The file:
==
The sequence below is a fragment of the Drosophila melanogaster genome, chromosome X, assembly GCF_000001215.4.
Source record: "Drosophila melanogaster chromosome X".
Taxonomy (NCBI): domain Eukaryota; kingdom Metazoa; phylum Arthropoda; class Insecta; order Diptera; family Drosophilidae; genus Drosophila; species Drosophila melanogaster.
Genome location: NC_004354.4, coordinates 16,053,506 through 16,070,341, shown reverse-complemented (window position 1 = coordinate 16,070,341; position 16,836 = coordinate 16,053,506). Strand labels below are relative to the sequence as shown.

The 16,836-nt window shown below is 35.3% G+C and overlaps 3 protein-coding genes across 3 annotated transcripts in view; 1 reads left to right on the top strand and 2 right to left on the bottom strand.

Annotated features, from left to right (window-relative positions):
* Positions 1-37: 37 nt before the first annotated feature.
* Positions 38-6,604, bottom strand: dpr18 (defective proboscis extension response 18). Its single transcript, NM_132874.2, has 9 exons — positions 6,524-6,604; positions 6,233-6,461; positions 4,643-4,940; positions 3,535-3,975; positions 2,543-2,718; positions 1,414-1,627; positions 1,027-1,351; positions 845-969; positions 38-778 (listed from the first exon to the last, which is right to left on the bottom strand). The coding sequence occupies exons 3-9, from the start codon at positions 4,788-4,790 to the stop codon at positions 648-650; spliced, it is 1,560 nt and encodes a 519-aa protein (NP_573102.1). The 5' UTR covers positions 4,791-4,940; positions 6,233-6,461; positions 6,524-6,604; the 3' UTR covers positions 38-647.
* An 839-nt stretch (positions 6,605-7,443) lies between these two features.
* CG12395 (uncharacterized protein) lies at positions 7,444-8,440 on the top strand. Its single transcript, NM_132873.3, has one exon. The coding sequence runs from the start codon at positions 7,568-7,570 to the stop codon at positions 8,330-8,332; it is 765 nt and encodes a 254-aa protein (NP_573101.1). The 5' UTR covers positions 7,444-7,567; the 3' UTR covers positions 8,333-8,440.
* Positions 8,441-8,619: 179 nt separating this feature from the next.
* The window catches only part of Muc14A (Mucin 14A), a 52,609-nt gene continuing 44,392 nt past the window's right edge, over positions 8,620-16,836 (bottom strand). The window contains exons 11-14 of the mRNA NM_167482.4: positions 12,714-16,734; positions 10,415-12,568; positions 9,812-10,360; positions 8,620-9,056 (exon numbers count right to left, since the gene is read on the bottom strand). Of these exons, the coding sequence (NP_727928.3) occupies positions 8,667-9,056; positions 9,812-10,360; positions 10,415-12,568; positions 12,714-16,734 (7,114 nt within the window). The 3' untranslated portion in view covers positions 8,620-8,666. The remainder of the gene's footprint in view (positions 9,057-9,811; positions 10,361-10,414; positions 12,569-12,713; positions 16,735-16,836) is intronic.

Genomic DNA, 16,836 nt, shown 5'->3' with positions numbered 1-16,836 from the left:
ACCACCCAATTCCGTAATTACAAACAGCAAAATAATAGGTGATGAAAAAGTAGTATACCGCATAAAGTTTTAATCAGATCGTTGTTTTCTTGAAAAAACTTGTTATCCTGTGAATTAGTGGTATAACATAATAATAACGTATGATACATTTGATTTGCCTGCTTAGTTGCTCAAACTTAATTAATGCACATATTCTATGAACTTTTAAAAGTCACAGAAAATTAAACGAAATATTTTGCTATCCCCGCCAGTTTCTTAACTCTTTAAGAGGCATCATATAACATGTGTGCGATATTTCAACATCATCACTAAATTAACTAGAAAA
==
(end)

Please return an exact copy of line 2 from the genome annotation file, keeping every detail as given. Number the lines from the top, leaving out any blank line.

Source record: "Drosophila melanogaster chromosome X".